Life insurance policies are typically “owned” by the insurance policy holder, i.e. the individual who obtains and pays premiums on the policy. Life insurance coverage trusts are created when ownership of a policy is moved from the policyholder to a trustee. Upon the insured’s death, the survivor benefit will be paid to the trustee and dispersed to the recipient or recipients by the trustee.
Why Usage a Life Insurance coverage Trust?
Although life insurance trusts do not usually offer advantages over personally-owned policies to the typical consumer, there are a few scenarios in which producing a life insurance trust may be prudent.
Although recent tax changes more than doubled the exemption threshold for federal estate taxes, estates worth over $11.18 million are still subject to a 40% tax rate. If the death advantage is moved to the insured’s estate following his/her death (see our previous article), it may undergo estate taxes. Nevertheless, if the policy was owned by a trustee as part of a trust, it will get away taxation on the insured’s estate since it is not technically “owned” by the insured.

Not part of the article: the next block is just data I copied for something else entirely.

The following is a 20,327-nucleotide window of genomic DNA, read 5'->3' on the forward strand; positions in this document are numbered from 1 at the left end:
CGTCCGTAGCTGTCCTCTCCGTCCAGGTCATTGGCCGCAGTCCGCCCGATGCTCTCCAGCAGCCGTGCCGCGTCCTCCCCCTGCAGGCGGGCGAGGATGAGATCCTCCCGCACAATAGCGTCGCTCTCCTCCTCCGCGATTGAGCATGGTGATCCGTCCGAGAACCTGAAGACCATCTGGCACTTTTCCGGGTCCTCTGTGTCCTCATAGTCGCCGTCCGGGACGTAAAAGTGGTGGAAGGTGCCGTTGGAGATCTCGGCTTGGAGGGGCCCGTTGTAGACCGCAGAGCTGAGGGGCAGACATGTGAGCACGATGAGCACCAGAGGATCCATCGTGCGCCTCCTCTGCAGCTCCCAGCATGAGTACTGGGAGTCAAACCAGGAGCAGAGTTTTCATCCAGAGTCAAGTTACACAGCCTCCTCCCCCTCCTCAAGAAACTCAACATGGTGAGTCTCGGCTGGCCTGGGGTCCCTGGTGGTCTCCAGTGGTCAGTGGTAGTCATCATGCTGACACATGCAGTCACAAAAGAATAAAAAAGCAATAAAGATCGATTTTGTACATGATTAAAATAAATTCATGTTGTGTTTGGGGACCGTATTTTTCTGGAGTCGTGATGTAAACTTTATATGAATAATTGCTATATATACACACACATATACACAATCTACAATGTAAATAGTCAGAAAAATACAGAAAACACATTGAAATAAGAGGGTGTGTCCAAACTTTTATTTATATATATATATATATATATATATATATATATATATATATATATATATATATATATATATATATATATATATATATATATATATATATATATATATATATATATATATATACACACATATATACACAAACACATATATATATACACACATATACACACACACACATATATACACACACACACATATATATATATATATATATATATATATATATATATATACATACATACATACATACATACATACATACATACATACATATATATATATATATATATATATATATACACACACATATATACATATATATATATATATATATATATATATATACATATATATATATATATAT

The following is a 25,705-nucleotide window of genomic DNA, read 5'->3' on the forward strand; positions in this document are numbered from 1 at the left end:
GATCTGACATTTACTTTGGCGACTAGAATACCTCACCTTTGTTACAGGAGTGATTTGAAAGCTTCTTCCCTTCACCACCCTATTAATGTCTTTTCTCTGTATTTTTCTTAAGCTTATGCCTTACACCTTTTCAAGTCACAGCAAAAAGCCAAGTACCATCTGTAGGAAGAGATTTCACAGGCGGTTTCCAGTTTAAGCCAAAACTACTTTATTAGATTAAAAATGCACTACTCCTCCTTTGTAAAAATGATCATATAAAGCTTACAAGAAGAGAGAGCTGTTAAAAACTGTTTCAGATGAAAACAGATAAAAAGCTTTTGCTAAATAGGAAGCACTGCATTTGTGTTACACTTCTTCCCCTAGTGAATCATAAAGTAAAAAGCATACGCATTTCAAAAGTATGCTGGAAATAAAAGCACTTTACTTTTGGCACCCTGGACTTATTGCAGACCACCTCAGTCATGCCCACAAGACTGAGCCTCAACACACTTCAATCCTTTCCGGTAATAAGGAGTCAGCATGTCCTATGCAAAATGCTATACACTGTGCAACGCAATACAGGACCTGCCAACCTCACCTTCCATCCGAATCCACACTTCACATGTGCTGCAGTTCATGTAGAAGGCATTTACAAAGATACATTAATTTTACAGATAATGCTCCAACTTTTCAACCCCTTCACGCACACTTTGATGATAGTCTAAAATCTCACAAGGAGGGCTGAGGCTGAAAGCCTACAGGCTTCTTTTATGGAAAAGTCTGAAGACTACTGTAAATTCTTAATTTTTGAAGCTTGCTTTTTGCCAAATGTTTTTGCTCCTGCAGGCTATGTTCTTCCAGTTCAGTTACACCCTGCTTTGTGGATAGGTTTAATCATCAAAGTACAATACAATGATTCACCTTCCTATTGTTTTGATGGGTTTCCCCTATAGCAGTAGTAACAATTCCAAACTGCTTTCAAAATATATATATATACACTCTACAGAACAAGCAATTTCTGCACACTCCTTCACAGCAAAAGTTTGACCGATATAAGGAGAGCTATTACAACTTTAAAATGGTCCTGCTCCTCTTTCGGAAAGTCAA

Control Over Distribution of Death Benefit
In a common life insurance coverage policy, the survivor benefit is moved from the insurer directly to the beneficiary or beneficiaries upon the insured’s death. Life insurance coverage trusts might afford complete discretion over circulation of the death benefit to a family member or close buddy as trustee, permitting them to control who gets what and when. This can be beneficial when kids or economically irresponsible adults, who could not be relied on with the complete survivor benefit, are called as beneficiaries to the trust. In addition, since the trustee (rather than the recipient) manages the survivor benefit, it is protected from the beneficiary’s financial institutions.